Closing the gender gap
Mark Lyons, president and CEO of animal nutrition company Alltech, addressed the need for technology and innovation to propel agriculture. He also mentioned that the challenge in agriculture is to keep on telling positive stories and put effort into connecting with consumers.
Alltech , committed to the fair representation of women in the food and agriculture industry, conducted a survey to explore the barriers holding women back, and what the industry can do to foster equality.
For the most part, the survey shows that the industry is making great progress in closing the gender gap and employees are feeling positive about the future. Fifty eight percent feel that women are well-represented in the industry and 79% agree that their organization is becoming more inclusive. One point of interest is that only 39% of women knew of their company’s diversity and inclusion policy. Said Mark: “The Women in Food and Agriculture survey revealed a great deal about where the agri-food sector stands on gender diversity and illuminated where we need to collaborate to affect positive change. There are challenges to overcome, yet there are several steps that organizations can take, and proven examples of how to bring about success”.
Importance of innovation and tech
During a breakout sessions on ‘Innovation Approaches to Feed the World’, Nicky Deasy, managing partner at the Yield Lab Europe, highlighted that we see lots of new technologies popping up around plant science, animal health, soil health, irrigation, alternative protein and robotics, all changing the way we produce food. Aside from the technology, more data science is being used in the food chain. Lynsey Chapman from Centre for Innovation Excellence in Livestock, addresses the importance of working with the right data. “Let’s get the numbers right. By using new measurement tools and technology we can do this, and ensure that everyone buys in on the same measures, and everyone works with the same numbers. Promote the best practices, start at farm level and further scale out this throughout the whole chain”.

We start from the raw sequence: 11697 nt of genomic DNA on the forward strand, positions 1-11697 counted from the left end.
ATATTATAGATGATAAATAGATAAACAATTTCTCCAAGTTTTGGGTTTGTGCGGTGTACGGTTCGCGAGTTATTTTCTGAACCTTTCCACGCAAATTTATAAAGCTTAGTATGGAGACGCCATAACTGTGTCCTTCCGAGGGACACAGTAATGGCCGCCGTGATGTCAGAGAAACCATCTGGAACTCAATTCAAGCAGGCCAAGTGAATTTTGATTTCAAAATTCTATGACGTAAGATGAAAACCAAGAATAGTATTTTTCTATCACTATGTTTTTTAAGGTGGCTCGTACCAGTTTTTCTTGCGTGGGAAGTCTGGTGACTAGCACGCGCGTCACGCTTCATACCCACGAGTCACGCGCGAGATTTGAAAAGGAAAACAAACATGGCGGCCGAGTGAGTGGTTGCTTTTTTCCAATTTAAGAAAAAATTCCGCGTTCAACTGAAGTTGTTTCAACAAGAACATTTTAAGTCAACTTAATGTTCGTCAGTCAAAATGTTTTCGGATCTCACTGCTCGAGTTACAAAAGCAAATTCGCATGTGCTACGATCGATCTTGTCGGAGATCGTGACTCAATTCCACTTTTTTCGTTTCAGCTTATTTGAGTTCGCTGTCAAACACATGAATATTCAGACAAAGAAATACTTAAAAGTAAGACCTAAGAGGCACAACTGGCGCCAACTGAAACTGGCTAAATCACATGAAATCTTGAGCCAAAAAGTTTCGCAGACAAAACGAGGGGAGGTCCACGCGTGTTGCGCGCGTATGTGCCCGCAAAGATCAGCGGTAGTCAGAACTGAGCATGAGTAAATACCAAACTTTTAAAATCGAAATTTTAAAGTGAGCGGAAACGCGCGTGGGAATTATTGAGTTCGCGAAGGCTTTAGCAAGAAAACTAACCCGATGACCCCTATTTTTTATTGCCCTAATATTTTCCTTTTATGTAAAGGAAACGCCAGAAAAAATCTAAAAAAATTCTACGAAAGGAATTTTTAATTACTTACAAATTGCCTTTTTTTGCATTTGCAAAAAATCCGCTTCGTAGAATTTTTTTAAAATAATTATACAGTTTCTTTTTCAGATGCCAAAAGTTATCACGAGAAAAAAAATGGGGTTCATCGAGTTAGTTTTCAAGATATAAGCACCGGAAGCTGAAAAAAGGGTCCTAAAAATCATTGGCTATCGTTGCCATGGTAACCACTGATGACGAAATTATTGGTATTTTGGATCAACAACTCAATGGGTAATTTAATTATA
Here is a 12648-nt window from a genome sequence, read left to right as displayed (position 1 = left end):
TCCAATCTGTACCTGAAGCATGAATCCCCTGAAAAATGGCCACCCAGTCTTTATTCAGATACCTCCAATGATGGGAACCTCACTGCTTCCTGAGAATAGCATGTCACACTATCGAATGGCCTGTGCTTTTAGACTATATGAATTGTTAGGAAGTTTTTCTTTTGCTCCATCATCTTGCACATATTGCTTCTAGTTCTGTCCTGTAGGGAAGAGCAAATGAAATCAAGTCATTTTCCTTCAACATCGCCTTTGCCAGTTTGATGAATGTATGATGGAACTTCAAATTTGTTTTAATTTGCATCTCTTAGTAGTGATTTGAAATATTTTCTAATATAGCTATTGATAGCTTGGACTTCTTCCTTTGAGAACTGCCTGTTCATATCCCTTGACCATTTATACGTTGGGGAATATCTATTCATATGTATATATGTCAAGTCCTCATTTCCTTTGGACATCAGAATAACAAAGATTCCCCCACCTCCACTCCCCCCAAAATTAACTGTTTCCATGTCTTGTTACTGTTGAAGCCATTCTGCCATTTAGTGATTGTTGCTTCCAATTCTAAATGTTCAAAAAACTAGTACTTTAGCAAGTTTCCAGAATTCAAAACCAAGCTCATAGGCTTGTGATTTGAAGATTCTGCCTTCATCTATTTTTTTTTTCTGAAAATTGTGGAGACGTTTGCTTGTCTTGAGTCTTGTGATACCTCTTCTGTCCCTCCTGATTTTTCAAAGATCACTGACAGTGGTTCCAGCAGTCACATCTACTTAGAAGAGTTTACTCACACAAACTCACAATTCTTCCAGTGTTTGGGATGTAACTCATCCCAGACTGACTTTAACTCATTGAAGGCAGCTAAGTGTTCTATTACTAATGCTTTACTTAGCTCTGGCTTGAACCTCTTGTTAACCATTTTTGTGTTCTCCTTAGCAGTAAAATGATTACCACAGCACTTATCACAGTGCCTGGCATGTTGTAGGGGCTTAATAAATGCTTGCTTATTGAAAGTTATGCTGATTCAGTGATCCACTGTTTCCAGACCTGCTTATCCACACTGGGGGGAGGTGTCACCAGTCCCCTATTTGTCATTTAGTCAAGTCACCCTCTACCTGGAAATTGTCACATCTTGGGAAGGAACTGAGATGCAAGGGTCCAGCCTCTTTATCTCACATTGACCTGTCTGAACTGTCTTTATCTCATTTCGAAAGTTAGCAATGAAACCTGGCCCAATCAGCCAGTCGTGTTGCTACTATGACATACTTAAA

Shorter food chains
Don’t be a lady, be a legend
“Every person in the world has a story that the world needs to hear. If you speak to people with this attitude, you learn so much from that person,” said Lynda McDonald, Senior Executive at DeLaval International.
Some of the attendees posted their take-hom messages on Twitter:
Take home: We are embarking on the most important 30 years in history of agriculture. Don’t be a lady be a legend. Find your X-teams, collaborate and share knowledge, engage in dialogue with opponents. Sustainability starts with self-sustainability. #WFA19 pic.twitter.com/DTRIY0WXeI
— Gwendolyn Jones (@Aponi2b) December 4, 2019
Some excellent top tips on resilience from @AlexiaMichiels “when in doubt, breathe out”. A great reminder of what we can do to become more resilient – looking after our minds, bodies, and spirit. If you get the chance to hear her speak, don’t think twice before doing so #WFA19 pic.twitter.com/Jz4kM8DT2M
— Alwena Hughes Moakes 🇺🇦 (@AlwenaHM) December 4, 2019
— janecraigie (@janecraigie) December 4, 2019
— Emmy Koeleman (@EmsterBuzz) December 4, 2019
I don't even know where to start with how fantastic the past few days have been working on @wearewfa with such a brilliant team. I have learnt so much both personally and professionally and met some amazing women. What an industry we work in #WFA19 🙌 pic.twitter.com/3ac9GgFOxM
— @_NicholaBell 🌸 (@_NicholaBell) December 4, 2019